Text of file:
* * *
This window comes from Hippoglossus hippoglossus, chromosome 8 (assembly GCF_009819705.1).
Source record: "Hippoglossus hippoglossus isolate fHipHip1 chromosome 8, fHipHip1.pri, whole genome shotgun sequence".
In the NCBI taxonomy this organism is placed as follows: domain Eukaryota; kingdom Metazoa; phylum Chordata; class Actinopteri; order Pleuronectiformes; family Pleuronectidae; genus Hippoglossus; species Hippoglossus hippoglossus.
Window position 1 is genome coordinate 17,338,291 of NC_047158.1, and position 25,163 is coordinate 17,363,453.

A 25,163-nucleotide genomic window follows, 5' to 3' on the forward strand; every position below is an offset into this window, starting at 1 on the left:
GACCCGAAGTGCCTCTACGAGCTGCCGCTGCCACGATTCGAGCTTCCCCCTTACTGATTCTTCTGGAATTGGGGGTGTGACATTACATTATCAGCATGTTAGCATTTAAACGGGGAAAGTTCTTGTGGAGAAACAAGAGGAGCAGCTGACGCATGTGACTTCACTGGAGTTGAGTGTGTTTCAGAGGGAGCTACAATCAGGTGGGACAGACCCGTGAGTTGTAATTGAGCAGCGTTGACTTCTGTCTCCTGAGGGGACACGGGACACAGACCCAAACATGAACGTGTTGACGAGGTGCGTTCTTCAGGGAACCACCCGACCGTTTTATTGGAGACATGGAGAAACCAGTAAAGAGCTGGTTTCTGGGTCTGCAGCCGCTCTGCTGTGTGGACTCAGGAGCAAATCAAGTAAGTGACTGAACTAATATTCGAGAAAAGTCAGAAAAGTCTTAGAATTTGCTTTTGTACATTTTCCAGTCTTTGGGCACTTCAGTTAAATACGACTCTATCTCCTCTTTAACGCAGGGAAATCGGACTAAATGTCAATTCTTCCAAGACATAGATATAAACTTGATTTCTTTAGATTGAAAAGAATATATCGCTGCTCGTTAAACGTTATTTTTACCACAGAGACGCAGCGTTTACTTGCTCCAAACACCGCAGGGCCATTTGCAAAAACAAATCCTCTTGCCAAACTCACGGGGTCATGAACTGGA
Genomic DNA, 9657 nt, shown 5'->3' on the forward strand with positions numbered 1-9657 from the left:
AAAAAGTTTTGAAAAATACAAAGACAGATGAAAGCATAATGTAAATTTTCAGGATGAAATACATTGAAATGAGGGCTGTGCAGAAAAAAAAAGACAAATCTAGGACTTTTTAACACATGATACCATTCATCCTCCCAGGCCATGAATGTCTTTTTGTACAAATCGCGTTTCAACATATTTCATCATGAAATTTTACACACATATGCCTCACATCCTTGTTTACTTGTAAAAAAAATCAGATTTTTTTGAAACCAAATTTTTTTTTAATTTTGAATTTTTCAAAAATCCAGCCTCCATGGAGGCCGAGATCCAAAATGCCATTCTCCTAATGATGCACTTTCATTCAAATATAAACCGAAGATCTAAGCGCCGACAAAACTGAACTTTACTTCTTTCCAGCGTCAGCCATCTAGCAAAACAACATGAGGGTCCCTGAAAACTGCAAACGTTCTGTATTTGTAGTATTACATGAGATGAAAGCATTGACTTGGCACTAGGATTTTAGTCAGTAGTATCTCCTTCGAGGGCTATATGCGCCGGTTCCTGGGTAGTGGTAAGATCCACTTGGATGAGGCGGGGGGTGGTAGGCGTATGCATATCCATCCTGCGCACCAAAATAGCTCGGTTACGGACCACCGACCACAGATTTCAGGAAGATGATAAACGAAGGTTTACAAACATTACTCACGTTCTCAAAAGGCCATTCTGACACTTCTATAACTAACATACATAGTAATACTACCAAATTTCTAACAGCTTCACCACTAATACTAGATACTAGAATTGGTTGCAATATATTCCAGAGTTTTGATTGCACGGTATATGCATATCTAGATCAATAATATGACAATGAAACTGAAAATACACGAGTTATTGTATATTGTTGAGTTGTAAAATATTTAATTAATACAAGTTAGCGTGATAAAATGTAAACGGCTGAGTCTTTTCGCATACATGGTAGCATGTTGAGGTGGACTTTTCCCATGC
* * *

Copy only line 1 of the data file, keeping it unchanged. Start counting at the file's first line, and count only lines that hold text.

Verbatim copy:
This window comes from Hippoglossus hippoglossus, chromosome 8 (assembly GCF_009819705.1).